Small business is the backbone of this country and it pays the majority of the taxes. We built this country on the sweat and hard work of small businesses just like yours, and that trend will only continue. Small business has provided opportunity for immigrants and citizens alike to grow wealth and provide their families with prosperity the American way. And now with the new health care reform, a whole new opportunity opens up for the small business owner.
The challenges to their future prosperity grow every year. Cost increases and government regulation create challenges to small business trying to remain fiscally sound. Especially being in a state such as California where the cost of doing business is more expensive than the rest of the country, small business owners have to be creative, think quickly and operate outside of the box to maintain their livelihood.
How Will the Tax Credit Benefit You?
This tax credit can be an incredible boost to your bottom line, if you take the time and conduct the proper due diligence. To understand the impact, during tax years 2010 through 2013, the maximum credit realized by small business is 35%, with a rate of 25% for small, tax-exempt employers, such as charities. The great news for small business is the changes announced by the IRS for 2014. Upon implementation, small business will enjoy a 50% tax credit and a 35% tax credit for those charities. This will be a significant financial advantage for small businesses. A small business that pays $50,000 a year towards workers health care premiums (and qualifies for a 15% tax credit) can save $30,000 between 2010-2013. This is a significant savings for a small business, and gives an owner options for growth that they may not have anticipated otherwise.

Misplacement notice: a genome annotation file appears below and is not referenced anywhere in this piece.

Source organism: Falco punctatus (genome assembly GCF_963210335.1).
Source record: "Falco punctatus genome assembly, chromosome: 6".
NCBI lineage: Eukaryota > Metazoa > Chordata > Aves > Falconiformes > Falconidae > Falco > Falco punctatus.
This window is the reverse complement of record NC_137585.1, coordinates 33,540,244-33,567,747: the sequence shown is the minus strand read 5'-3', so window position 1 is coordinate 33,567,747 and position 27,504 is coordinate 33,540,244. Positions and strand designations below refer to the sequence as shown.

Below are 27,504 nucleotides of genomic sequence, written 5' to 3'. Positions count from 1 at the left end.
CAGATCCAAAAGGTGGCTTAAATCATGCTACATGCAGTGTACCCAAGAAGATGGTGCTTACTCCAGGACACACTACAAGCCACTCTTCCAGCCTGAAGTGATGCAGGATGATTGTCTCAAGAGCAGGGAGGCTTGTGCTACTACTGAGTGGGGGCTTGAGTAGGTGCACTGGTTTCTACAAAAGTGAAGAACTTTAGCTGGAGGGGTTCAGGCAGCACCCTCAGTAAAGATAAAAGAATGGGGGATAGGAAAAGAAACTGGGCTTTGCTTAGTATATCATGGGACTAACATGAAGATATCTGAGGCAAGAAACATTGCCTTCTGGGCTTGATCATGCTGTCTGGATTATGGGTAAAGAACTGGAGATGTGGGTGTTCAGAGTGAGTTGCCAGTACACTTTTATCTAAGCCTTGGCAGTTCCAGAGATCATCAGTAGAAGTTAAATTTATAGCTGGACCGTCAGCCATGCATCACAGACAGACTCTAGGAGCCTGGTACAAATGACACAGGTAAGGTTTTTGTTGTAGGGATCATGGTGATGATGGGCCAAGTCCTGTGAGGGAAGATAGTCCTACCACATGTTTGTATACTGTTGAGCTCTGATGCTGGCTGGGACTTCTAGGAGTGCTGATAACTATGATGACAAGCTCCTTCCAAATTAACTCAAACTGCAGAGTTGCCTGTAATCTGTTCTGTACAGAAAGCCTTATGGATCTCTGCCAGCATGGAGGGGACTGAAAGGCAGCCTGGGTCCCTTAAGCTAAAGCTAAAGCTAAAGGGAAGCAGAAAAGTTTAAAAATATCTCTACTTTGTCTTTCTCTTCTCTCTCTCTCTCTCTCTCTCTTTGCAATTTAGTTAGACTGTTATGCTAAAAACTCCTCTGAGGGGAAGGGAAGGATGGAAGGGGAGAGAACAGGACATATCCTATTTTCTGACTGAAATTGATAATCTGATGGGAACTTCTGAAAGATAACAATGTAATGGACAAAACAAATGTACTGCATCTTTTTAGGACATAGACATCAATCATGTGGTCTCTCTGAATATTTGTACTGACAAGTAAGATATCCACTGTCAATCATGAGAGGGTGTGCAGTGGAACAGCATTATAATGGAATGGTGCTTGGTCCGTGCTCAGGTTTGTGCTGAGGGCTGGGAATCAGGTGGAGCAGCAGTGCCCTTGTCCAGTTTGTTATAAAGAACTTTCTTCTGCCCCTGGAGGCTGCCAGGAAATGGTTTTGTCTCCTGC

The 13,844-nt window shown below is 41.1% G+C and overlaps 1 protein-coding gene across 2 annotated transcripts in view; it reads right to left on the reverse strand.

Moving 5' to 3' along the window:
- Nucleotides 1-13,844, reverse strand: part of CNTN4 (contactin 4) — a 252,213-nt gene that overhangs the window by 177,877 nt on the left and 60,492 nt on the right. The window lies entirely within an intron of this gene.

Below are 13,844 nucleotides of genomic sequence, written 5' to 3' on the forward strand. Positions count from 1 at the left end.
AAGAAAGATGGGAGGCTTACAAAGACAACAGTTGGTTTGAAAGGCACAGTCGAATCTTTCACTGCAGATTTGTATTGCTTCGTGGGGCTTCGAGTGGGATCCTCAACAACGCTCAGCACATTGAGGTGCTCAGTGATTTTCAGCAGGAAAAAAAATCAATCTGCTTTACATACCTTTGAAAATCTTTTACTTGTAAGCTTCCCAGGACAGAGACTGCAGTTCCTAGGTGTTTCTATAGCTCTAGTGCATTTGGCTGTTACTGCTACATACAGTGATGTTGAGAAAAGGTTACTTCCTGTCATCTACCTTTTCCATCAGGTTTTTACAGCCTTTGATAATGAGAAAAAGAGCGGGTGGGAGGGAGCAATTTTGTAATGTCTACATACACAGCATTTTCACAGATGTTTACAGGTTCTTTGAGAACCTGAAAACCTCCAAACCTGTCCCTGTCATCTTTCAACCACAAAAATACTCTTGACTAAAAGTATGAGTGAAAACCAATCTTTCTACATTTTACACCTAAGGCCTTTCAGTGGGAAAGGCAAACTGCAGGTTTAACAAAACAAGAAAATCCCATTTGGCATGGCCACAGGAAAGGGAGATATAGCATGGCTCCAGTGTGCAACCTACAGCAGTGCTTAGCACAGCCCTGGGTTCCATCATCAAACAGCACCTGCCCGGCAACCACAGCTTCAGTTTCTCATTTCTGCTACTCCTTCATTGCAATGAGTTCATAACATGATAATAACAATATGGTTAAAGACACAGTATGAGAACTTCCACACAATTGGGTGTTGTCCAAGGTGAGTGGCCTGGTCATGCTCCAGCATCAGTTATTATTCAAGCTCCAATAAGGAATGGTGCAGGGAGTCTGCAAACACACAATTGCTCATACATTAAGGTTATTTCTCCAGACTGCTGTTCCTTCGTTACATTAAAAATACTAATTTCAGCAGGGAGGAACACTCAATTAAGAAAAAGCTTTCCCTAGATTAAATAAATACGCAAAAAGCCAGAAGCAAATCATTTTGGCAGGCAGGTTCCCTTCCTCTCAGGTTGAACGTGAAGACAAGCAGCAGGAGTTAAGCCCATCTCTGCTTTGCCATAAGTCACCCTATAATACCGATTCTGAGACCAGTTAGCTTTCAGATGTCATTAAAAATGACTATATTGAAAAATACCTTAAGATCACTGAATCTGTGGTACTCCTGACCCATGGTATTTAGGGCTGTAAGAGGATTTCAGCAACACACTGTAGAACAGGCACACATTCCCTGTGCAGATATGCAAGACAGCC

For a small business employer who did not owe tax, you have the flexibility to carry your credit forward or back to other tax years. Having that flexibility is significant. Additionally, since the health care premiums are larger than the credit, you may still claim a business expense for the premium in excess of the credit amount. Small business can thus enjoy both a credit and a deduction for health care premiums paid. The small tax-exempt employers can similarly benefit from the program by getting the credit in the form of a refund, as long as it does not exceed your withholding tax or Medicare tax liability. Remember, you may still file an amended return to take advantage of this tax credit.
Do I Qualify for the Credit?
So as you can see, the impact of this exciting tax credit is significant to the bottom line of your business, so let’s see if you can claim it. Use this IRS Worksheet that outlines three simple steps to see if you qualify:
- 1. There should be no fewer than 25 full-time equivalent employees (FTEs).
- 2. Employees must have an average wage of less than $50,000 annually.
- 3. You must pay at least 50% of the cost of single rate cover for each of your employees.
Those three facts are reasonable, but commonly misunderstood by many. The IRS defines an FTE as anyone who works 30 hours per week or more, calculated monthly. Employee hours are added together, and then divided by 120 to get your FTE count
Finally, the smaller the business, the bigger the tax credit earned. By using the measures provided, if your small business has more than 10 FTEs or the average wage is more than $25,000, the amount of tax credit will be lower. If you need assistance determining if your small business or tax exempt organization qualifies for the credit, read the IRS Form for the three simple steps.
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